Cherry Blossom Tattoos – What Do They Mean
Cherry blossom tattoos are some of the most popular tattoo designs for women currently. The beauty and delicate nature of a cherry blossom can’t be denied. In both Japanese and Chinese cultures the cherry blossom is full of symbolic meaning and significance. Before deciding to get a cherry blossom tattoo design it makes sense to understand the symbolism and deep cultural connections and meaning that this tattoo might hold. After all the best tattoo designs are ones that hold a great deal of symbolic significance. Typically the tattoo that is universally regretted is the one that was gotten while out with a bunch of friends just because they were getting one. So don’t fall into the trap and regret your tattoo later in life. Instead if you are planning on getting a tattoo at least take the time to research the symbolism and meaning behind it and see if it speaks to you and if the ideas are significant in your life.
While many people tend to blend and confuse the Japanese and Chinese culture together from lack of knowledge the two are very different in many ways. Therefore the meaning and symbolism that the cherry blossom holds is different in each culture.
Chinese Cherry Blossom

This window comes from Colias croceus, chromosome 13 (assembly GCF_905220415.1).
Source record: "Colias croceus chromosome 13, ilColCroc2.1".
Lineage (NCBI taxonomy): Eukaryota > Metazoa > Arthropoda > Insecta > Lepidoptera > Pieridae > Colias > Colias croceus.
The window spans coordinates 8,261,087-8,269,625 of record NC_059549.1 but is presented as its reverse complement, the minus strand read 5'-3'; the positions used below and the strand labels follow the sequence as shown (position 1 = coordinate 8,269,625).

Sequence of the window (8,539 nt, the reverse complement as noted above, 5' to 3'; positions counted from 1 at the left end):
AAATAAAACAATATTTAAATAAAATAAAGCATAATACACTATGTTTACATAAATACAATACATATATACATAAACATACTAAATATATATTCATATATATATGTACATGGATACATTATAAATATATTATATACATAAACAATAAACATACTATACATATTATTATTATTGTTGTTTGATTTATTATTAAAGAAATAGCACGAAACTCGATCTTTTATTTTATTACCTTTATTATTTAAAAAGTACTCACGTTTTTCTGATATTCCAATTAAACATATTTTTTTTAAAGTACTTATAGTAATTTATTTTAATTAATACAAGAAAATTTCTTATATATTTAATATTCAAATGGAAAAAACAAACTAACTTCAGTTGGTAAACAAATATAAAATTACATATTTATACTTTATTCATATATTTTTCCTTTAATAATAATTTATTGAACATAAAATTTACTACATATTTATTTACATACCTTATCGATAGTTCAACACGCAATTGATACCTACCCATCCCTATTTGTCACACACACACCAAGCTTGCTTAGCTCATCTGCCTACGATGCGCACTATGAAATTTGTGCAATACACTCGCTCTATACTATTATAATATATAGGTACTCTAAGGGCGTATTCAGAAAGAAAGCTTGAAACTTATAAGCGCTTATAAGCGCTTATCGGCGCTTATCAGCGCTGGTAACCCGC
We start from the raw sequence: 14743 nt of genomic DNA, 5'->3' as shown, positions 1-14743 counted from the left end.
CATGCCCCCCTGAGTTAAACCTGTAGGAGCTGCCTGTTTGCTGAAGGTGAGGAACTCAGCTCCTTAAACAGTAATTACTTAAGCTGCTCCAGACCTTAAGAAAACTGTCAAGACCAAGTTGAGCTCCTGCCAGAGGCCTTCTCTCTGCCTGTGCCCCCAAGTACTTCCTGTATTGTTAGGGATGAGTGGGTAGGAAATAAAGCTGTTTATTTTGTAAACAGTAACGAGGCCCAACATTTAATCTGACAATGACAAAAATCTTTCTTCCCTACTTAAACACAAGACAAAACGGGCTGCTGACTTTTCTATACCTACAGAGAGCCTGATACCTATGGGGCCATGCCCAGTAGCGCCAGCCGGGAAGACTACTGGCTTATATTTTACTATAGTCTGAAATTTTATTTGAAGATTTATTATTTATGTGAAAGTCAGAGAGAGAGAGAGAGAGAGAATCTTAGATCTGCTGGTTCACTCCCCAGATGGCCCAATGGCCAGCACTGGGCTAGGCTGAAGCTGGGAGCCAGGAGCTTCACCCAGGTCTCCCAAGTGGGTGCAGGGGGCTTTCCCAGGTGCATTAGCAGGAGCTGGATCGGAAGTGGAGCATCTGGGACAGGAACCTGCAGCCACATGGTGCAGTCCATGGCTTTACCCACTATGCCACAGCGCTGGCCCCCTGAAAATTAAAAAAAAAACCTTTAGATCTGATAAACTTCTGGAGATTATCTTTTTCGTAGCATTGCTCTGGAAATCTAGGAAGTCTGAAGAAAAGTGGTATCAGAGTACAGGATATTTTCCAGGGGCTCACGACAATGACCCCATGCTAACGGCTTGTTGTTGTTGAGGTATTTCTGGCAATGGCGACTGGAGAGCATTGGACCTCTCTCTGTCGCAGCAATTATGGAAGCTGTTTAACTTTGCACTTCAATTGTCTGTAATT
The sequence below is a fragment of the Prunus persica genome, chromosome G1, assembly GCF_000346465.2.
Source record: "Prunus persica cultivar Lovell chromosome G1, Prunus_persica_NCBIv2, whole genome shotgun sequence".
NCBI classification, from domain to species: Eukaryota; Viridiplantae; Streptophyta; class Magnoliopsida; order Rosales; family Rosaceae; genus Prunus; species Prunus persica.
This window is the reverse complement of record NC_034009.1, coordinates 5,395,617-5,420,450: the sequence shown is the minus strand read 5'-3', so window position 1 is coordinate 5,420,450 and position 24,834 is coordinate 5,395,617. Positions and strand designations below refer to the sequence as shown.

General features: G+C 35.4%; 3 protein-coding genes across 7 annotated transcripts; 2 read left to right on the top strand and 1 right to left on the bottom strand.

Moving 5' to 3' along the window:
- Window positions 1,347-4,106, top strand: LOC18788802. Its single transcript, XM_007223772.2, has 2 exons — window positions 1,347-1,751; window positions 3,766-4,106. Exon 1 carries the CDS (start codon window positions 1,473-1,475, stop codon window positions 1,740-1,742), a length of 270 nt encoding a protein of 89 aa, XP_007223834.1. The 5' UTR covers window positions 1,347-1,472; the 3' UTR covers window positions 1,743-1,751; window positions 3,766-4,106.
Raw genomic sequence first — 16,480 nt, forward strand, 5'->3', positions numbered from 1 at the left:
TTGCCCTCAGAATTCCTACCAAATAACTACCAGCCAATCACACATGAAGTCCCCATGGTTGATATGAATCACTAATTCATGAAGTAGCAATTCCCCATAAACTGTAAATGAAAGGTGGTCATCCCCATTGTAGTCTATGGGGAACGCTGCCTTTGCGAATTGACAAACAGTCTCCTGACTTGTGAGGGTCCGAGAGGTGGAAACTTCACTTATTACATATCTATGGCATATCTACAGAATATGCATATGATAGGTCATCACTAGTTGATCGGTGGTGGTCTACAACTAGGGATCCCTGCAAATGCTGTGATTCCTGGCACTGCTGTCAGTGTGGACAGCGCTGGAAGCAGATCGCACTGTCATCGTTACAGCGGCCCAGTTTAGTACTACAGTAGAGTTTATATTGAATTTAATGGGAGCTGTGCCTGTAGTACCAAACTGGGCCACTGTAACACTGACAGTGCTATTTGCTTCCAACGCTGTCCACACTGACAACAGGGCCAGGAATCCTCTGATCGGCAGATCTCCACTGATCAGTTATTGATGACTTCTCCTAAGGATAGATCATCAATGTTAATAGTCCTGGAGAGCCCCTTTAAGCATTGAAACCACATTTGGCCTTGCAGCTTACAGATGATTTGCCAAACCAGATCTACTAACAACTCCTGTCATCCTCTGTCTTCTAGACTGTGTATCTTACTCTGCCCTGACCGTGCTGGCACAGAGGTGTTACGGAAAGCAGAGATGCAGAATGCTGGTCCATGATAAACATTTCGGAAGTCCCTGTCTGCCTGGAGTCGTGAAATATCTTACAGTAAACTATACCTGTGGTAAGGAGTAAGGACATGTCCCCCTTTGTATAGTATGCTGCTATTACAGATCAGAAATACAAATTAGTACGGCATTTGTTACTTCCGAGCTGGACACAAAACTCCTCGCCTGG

For the Chinese the cherry blossom is a very significant symbol of power. Typically it represent a feminine beauty and sexuality and often holds an idea of power or feminine dominance. Within the language of herbs and herbal lore of the Chinese the cherry blossom is often the symbol of love.
Japanese Cherry Blossom
For the Japanese the cherry blossom holds very different meaning. The cherry blossom is a very delicate flower that blooms for a very short time. For the Japanese this represents the transience of life. This concept ties in very deeply with the fundamental teachings of Buddhism that state all life is suffering and transitory. The Japanese have long held strong to the Buddhist belief of the transitory nature of life and it is very noble to not get too attached to a particular outcome or not become emotional because it will all pass in time.
The fallen cherry blossom is not taken lightly in Japanese symbolism either. It often represents the beauty of snow and there are many connections made in Japanese literature or poetry to a fallen cherry blossom and snow. This also has been extended to the life of a warrior whose life was ended early in battle.
As you can see in both cultures the symbolism and meaning behind the cherry blossom is very significant and powerful at the same time. It is important to think about these symbols and connect this with what your personally believe the cherry blossom represents. If you still want to get a cherry blossom tattoo and the above meaning from the Japanese culture or the Chinese culture do not speak to you or you’re somehow view the cherry blossom in a very different way then it is okay to still get a cherry blossom tattoo. However, it is always important to know the symbolism before getting a tattoo permanently done.
Source by Chris Ryerson